The Fake Kidnapping That Was Not Fake And Was Definitely a Kidnapping And…

Back in the day, when I was blogging about crime all the time, I would’ve been tempted to really dive into the nuttiness that has recently come to light regarding the kidnapping of Denise Huskins, but honestly, I’m not feeling it today.*

It’s too crazy. From “The Hoax That Wasn’t…,” a post published by CBS’s Sacramento affiliate:

It started as a kidnapping investigation, then police called it a hoax. Now the FBI is saying the kidnapping of Denise Huskins was a real event, and that a man has been arrested in connection with the case.

A 59-page criminal complaint was released on Monday with the news of Matthew Muller’s arrest. It details him as a Harvard-educated former attorney who once taught at the prestigious school, but was disbarred earlier this year.

The 38-year-old is from Orangevale, and is a former Marine who suffers from Gulf War Syndrome and is bi-polar [sic].

Now just go read the rest yourself. Because I’ve never seen anything like it, and I’ve been covering crime on a regular basis since 2004 and reading true crime tales since I was 11 or 12.

If you’re curious about the guy who allegedly conceived of this insanity, a friend tweeted some links she found last night:

(Edit: I want to note that the facts known about Matthew Muller seem to make the two links above line up, but the guy’s appearance seems to have changed in a marked way; enough to make me wonder if the first really is him. Error? Identity theft? Who knows? Anything possible in this bizarre situation.)

That’s a start, I guess.

*I certainly don’t rule out writing about this later, but last night I was just too locked in a state of “WHAT THE FUCK” to wrap my head around it.

The Allegedly Fake Kidnapping Tale of Denise Huskins Gets Weirder and Weirder

Denise Huskins
Denise Huskins

It’s not big and dramatic, and that’s good, but this alleged ‘hoax’ kidnapping of a physical therapist named Denise Huskins is evolving into one of the weirdest news stories you’ll read. And it was already weird.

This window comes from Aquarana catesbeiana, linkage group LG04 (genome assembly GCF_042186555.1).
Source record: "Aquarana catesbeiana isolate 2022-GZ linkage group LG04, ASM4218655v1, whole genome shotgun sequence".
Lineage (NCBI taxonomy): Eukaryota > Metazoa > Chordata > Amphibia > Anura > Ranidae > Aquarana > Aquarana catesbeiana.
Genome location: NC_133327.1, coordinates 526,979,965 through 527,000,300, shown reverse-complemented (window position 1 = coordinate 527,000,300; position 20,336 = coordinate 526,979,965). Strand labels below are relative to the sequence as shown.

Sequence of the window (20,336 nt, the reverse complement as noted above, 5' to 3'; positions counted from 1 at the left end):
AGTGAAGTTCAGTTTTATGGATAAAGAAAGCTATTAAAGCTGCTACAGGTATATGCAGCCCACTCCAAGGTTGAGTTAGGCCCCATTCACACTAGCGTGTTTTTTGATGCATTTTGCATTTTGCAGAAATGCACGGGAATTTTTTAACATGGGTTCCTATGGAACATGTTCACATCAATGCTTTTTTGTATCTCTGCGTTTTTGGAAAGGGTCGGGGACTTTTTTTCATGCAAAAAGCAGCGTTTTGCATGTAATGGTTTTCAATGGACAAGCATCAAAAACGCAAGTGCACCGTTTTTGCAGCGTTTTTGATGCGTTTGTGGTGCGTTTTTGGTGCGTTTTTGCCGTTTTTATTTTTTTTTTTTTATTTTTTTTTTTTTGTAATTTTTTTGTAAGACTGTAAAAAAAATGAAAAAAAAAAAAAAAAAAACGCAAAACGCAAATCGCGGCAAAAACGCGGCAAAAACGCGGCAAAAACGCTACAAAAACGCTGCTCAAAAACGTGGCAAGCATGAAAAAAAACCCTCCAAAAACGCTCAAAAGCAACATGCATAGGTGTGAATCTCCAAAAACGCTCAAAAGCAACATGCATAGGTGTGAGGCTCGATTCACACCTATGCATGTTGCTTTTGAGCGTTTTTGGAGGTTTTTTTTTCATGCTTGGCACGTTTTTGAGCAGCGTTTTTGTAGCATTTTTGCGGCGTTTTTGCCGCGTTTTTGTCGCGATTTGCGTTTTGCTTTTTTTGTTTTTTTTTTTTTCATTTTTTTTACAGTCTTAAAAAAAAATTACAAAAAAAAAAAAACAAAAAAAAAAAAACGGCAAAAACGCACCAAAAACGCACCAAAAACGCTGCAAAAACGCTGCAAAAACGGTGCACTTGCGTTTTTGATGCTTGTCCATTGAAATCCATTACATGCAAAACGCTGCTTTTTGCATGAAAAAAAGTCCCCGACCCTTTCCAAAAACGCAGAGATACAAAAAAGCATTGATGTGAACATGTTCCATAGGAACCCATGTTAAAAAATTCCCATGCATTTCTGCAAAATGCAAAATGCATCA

Especially after this, from the San Francisco Chronicle, published yesterday:

Over the past several days, a person claiming to be one of Huskins’ kidnappers sent The Chronicle a series of e-mails saying the incident was real, and that if police did not publicly apologize to Huskins and Quinn by noon Tuesday, the abductor would be a “direct agent of harm.”

Then the “kidnapper” (I know sarcastic quotes are a tired blogging trope but it’s early and I can’t think of what else to do with that) decided to back off the threats. In emails sent to attorneys for Huskins and her boyfriend, Aaron Quinn, the sender said they would “not attempt any further damage or harm.” The Chronicle reports the writer went on to say they were rescinding their threats because doing “otherwise would disregard and dishonor the one positive thing we learned from this, that it is not some game and real humans are involved.”

If I wasn’t a middle-aged man who feels stupid using emojis or emoticons, I’d insert some kind of side-eye symbol here.

To go much further would lead to quoting the Chronicle more than I want, but a few things are worth noting: the paper reports one email was 9,000 words long. This is significant because if police really want to unravel this strangeness and have suspects in mind, the person who wrote the correspondence gave them a lot to work with, from a psychological point of view. I’d be surprised if some kind of forensic analysis isn’t being done on several levels with the emails alone. Then there’s this–the Chronicle quotes the “kidnappers” as saying “For what it’s worth, what could have ended up as a prolific and dangerous criminal group has disbanded […] and you have Denise Huskins to thank for that.”

Well. Good to know.

Previously, in my experimental Tumblr crime blog.